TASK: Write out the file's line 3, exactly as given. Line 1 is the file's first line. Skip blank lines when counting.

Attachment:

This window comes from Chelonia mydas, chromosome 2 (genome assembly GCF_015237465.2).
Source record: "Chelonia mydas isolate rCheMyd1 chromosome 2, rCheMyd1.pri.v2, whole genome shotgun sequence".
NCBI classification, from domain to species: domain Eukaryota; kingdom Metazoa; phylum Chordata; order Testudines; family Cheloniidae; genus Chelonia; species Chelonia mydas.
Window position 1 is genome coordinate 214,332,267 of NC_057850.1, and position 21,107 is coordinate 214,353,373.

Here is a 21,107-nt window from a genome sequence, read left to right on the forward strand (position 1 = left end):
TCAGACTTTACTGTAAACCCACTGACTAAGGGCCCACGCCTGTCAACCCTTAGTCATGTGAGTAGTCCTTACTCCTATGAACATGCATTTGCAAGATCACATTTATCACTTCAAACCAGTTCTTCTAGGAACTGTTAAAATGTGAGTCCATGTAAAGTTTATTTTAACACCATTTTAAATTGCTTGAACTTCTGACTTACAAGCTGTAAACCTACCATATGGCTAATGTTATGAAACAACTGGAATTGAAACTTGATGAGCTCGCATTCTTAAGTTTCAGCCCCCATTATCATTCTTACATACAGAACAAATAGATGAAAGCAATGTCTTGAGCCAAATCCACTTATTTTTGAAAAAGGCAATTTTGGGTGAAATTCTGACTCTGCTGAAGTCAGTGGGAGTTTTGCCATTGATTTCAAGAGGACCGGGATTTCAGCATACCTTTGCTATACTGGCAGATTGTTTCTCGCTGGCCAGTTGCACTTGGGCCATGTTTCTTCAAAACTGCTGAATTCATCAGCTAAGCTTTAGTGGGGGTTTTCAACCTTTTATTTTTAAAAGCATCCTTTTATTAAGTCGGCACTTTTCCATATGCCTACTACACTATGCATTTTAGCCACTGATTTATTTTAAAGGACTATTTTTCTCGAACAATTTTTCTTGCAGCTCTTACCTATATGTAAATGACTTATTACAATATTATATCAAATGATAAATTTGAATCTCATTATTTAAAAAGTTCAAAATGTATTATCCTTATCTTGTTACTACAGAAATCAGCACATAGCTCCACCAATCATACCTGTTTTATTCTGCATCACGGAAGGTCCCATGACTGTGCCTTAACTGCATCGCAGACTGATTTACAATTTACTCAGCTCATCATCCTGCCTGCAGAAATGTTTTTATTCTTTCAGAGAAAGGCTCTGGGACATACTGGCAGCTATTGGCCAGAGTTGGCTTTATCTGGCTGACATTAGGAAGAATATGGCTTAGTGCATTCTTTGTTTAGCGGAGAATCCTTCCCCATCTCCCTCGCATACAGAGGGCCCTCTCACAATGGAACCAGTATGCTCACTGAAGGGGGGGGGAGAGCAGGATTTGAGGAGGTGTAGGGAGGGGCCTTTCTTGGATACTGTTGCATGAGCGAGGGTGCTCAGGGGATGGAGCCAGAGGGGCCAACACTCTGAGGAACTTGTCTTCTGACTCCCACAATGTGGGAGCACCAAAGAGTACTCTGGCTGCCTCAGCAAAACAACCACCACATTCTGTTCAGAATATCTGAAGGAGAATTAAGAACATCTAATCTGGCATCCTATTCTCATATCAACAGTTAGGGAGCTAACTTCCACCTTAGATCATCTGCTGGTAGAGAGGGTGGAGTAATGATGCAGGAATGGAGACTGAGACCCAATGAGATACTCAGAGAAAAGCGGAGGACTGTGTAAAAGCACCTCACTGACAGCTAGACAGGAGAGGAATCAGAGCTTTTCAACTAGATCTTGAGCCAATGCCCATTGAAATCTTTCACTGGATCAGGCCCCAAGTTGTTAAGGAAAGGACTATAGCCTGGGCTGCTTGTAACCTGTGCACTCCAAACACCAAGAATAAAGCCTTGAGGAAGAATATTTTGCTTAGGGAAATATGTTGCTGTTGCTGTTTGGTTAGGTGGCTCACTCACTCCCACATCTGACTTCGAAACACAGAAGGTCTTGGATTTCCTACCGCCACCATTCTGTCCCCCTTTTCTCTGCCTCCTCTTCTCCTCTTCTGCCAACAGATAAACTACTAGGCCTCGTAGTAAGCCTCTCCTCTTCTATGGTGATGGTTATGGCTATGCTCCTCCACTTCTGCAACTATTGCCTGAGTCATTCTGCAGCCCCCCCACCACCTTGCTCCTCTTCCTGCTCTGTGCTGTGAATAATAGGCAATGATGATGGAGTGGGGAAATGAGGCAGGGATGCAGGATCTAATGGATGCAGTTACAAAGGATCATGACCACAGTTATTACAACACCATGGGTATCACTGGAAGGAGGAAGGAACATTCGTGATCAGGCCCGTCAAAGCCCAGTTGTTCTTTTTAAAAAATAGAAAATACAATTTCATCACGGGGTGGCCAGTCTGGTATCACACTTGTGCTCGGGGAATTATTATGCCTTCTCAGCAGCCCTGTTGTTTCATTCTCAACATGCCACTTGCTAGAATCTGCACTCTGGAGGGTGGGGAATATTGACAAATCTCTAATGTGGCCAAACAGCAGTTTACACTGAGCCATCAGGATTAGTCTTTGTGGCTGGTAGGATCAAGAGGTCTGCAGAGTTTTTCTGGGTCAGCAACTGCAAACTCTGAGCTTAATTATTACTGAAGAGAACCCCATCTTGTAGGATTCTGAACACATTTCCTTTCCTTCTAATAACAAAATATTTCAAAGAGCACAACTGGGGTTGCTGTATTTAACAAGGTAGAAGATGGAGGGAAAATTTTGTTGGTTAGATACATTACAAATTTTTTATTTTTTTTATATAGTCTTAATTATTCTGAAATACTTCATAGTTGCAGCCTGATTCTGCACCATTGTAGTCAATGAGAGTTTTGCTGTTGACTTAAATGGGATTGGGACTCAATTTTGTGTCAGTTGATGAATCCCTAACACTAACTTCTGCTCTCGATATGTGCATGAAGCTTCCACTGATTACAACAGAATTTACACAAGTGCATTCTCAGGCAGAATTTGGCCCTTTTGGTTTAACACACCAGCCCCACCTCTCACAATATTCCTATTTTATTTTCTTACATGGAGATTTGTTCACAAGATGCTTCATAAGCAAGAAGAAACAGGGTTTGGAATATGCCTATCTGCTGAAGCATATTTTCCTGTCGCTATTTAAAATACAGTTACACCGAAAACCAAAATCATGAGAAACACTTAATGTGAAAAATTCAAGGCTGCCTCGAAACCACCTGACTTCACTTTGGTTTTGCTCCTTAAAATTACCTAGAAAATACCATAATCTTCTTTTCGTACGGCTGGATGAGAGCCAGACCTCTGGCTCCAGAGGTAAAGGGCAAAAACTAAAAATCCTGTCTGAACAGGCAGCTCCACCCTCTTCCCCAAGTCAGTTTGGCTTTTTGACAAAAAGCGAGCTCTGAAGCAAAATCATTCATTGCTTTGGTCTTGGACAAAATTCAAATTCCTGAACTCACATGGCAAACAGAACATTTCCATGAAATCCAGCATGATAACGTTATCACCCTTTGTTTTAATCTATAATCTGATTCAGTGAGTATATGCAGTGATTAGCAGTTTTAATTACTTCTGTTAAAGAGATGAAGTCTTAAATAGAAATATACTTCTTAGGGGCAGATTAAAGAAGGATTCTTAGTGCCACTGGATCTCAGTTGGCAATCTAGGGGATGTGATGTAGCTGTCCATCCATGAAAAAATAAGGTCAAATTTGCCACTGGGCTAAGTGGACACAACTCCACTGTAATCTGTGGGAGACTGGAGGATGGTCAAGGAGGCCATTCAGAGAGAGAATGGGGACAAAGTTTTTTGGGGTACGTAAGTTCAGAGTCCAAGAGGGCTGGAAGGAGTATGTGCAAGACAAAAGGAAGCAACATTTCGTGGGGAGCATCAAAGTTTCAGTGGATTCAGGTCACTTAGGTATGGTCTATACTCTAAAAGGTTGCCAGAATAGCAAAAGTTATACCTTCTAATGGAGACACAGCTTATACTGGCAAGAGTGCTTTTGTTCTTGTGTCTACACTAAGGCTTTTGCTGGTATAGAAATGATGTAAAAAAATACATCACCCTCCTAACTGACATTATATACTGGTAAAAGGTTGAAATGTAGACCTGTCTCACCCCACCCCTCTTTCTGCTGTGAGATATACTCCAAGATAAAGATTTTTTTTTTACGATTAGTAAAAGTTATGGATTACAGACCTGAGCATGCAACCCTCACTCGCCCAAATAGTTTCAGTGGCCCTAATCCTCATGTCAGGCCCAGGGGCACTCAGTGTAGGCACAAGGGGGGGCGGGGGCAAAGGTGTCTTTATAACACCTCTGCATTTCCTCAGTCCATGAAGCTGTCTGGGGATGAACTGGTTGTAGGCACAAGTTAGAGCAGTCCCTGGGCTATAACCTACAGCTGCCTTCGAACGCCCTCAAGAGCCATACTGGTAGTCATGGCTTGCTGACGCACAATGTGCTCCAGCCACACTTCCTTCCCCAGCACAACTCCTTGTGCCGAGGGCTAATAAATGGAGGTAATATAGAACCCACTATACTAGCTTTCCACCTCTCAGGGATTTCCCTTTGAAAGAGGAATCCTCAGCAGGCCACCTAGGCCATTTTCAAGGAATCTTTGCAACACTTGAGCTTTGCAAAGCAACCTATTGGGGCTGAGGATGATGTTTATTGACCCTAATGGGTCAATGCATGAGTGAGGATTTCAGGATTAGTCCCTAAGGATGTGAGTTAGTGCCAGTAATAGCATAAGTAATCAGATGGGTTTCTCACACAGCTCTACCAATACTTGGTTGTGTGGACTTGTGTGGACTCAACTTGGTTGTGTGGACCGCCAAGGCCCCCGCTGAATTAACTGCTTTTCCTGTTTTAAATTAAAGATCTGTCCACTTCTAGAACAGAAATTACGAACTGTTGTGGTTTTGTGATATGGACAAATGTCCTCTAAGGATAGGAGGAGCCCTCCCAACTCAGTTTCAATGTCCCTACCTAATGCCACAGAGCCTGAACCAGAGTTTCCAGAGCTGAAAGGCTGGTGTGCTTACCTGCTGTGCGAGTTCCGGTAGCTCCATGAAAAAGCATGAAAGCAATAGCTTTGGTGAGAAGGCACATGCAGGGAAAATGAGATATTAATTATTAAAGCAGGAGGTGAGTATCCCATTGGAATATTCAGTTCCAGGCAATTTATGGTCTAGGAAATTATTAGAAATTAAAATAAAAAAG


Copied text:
NCBI classification, from domain to species: domain Eukaryota; kingdom Metazoa; phylum Chordata; order Testudines; family Cheloniidae; genus Chelonia; species Chelonia mydas.